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Cults around the globe and the SA link

Image: 123RF/Valerii Sidelnykov

According to Wikipedia, the term cult usually refers to a social group defined by its religious, spiritual, or philosophical beliefs, or its common interest in a particular personality, object or goal.

The term itself is controversial and it has divergent definitions in both popular culture and academia.

In the sociological classifications of religious movements, it is a group with socially deviant or novel beliefs and practices.

Groups said to be cults range in size from local groups with a few members to international organisations with millions.

The Mancoba Seven Angels Ministries Church in Engcobo, Eastern Cape, was labelled a cult by the CRL Rights Commission because of its weird practices whereby the leaders made their members shy away from normal social and legal practices such as getting formal employment and not registering the births of their children.

Children living on the church premises were also not allowed to attend school while more than a 100 women were allegedly kept as sex slaves.

Other cults locally and around the worldExclusive Brethren

This church was founded in London in 1848 and has a branch in SA. A Port Elizabeth father took legal action against the church in 2014 because he suspected it wanted to take his children out of the country to join a branch in the US.

The man claimed the church was a cult because it had rules that children must be home-schooled, voting and attending university are prohibited and no one is allowed to socialise with people who are not members.

Church Team Ministries International (CTMI)

Formed in 2001 by Mauritian nationals Miki Hardy and his wife Audrey.

The South African chapter was accused of being a cult by parents in Durban because they claimed it lured the youth and then encouraged them to abandon their studies and jobs, shun their families and leave their homes to live with cult leaders.

Sullivanians - US

This cult teaches that traditional family ties were the root cause of mental illness and encouraged polygamy.

Branch Davidians - US

Led by David Koresh, this is one of the most infamous cults in the history of the US.

Almost 100 people, including police, Koresh and members of the cult died when the government tried to search the cult's premises after complaints of sex abuse and illegal weapons. A 51-day standoff ensued after four officers were killed and 16 others wounded during the raid.

Koresh was also accused of sexual abuse as he took girls as young as 12 as "spiritual wives".

Peoples Temple - US

This cult started in the US and moved to Guyana when the government started asking questions. When a US government representative went to inspect the church's enclave, it triggered what is today known as the Jonestown massacre of November 18 1978. After attacking the official, members committed mass murder-suicide at the behest of leader Jim Jones. The death toll exceeded 900, making it one of the largest mass deaths in US history.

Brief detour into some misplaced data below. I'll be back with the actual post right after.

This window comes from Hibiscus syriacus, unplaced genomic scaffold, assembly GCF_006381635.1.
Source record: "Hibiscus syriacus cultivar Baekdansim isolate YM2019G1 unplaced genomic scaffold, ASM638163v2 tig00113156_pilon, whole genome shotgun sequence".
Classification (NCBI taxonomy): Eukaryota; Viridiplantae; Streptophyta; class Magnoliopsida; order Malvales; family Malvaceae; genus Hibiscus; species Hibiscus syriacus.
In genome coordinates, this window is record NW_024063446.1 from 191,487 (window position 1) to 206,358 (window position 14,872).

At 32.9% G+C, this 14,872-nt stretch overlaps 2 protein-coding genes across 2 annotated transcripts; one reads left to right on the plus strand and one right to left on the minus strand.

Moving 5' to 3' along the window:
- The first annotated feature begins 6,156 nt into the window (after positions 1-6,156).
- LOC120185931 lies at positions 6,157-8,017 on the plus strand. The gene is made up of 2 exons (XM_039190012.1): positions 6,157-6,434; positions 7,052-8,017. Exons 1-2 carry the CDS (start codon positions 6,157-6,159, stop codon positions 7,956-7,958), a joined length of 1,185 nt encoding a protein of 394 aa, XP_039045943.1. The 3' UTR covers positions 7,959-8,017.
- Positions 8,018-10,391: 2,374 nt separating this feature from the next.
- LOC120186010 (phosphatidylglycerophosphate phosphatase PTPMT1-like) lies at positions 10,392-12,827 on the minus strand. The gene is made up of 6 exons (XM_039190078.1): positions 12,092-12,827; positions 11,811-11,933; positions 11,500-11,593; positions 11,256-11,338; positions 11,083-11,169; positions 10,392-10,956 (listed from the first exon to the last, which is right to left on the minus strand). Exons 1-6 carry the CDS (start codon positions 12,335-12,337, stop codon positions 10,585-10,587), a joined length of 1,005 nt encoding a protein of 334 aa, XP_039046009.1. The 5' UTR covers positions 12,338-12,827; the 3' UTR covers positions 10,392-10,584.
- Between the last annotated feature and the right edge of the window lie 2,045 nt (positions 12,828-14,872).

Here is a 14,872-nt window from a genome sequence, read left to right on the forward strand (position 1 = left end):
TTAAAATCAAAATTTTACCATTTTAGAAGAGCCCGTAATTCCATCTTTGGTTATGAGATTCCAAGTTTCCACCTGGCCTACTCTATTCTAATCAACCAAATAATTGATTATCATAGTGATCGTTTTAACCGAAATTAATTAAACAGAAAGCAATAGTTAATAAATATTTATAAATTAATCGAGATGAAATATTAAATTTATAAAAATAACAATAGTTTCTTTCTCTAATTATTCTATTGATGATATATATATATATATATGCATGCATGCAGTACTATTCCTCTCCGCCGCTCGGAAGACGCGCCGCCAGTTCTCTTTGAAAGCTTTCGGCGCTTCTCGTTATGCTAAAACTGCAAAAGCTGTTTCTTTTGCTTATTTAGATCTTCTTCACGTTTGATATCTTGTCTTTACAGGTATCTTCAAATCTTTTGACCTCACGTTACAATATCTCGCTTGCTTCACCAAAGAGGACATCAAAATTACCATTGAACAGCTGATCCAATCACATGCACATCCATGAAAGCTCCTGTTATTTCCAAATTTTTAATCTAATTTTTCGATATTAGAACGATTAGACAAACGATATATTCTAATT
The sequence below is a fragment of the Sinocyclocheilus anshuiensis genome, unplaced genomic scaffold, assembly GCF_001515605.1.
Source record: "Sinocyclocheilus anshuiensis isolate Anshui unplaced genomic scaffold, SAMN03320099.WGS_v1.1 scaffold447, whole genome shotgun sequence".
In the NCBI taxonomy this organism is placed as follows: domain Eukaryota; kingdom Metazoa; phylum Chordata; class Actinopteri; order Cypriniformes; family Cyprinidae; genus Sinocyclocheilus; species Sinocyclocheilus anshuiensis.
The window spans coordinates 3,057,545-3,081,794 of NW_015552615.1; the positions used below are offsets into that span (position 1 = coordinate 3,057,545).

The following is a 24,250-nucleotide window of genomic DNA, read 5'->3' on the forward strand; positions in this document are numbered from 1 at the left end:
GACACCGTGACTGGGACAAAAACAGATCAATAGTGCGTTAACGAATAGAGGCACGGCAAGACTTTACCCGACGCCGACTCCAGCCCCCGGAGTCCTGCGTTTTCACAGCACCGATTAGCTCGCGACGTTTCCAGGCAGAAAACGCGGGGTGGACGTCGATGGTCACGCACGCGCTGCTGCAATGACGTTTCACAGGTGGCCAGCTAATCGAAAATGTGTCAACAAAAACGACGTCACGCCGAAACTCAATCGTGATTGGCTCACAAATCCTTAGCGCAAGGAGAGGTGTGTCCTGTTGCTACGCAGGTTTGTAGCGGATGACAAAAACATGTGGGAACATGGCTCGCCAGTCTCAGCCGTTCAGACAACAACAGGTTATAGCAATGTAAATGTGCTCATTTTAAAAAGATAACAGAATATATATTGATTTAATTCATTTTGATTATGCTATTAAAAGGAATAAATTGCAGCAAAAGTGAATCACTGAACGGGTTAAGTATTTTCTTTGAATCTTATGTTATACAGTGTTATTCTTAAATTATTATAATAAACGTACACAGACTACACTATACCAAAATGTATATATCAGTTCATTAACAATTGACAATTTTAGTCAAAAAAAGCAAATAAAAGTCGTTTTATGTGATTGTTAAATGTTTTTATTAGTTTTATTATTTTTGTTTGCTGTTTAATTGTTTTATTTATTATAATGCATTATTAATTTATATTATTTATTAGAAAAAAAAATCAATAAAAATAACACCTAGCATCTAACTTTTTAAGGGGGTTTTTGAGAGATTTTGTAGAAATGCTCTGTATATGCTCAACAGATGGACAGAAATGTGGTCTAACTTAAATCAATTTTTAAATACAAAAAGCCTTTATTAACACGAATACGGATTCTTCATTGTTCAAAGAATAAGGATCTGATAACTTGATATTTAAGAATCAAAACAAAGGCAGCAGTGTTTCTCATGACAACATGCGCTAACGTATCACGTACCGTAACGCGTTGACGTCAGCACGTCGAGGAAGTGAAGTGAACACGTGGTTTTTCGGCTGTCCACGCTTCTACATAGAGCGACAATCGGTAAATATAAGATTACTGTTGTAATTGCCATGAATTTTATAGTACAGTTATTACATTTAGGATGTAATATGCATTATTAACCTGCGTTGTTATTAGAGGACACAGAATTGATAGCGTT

Belief can become a danger

The shocking living conditions of members of the Seven Angels Ministries were exposed when cops recently stormed the Eastern Cape church looking for suspects alleged to have killed six cops during a brazen ambush.

Police reported that they found girls as young as 12, who were being kept as sex slaves, with many straddling babies on their backs.

The church forbids members to have ID books, or be gainfully employed or go to school, Living in isolation from the nearby community, church members depend solely on leaders for sustenance. Their leader has denounced the country's constitution and schools as driven by Satan.

Sunday World spoke to clinical psychologist Boitumelo Tshenkeng on the phenomenon of cults.

Question: Who is most vulnerable to join religious cults and what is so appealing to them?

Answer: It can range from people desperate for financial, spiritual or any other type of breakthrough in their lives and can include people with health problems, and uneducated people. These people who are excluded from mainstream groups and activities tend to feel that they belong in a group that promises some form of deliverance exclusively for cult members.

Q: What do cults offer their members and why do cult leaders isolate themselves?

A: It is a measure to control and further indoctrinate followers and to insist on blind loyalty and obedience.

Q: How do cult leaders lure members?

A: After portraying their society as sacred or special, they generally take away their member's freedom through isolation and demand that they give away all their money, belongings to the cult.

Q: If one suspects a family member has joined a cult, how does one help them?

A: As members have been brainwashed to protect the belief system against outsiders, tread carefully. If you are too harsh they will only be defensive and protect their leaders. But, where the law is broken, families must call the police.

Q: What are the dangers for people in a cult?

A: Vulnerable members are open to all types of abuse. Emotional wellbeing and health can also be under threat and in extreme cases even death can result.

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